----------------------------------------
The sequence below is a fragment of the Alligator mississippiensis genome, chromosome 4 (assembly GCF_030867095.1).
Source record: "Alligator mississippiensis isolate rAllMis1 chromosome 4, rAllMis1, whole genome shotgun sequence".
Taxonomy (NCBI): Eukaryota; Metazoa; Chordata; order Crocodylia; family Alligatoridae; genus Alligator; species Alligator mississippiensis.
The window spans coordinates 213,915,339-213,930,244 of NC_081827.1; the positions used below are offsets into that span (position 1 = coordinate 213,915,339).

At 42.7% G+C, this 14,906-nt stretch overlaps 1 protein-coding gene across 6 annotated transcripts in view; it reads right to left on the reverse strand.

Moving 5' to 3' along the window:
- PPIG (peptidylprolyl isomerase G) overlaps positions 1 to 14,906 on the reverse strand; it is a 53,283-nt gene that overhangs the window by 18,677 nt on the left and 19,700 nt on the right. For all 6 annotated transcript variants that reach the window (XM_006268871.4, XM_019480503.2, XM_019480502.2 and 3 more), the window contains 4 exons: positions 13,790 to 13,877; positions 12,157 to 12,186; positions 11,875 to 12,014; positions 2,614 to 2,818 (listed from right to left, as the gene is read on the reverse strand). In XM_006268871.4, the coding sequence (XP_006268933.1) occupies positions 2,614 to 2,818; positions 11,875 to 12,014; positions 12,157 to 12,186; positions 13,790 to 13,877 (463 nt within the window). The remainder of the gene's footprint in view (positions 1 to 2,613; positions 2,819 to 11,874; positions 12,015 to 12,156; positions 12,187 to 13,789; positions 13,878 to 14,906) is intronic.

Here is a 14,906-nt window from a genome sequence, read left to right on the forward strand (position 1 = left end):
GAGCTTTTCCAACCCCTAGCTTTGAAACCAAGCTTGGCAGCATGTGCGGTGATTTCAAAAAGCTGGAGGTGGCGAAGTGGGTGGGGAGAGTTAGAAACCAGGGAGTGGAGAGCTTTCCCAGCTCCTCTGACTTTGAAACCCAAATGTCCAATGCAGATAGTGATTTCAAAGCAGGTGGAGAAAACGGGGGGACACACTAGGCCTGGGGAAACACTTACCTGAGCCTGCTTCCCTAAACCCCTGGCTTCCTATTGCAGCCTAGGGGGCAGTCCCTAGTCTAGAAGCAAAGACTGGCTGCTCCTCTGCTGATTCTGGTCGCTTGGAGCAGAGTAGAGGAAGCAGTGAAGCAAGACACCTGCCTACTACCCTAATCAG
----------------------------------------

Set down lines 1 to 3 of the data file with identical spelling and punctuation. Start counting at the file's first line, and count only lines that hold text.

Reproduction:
The sequence below is a fragment of the Alligator mississippiensis genome, chromosome 4 (assembly GCF_030867095.1).
Source record: "Alligator mississippiensis isolate rAllMis1 chromosome 4, rAllMis1, whole genome shotgun sequence".
Taxonomy (NCBI): Eukaryota; Metazoa; Chordata; order Crocodylia; family Alligatoridae; genus Alligator; species Alligator mississippiensis.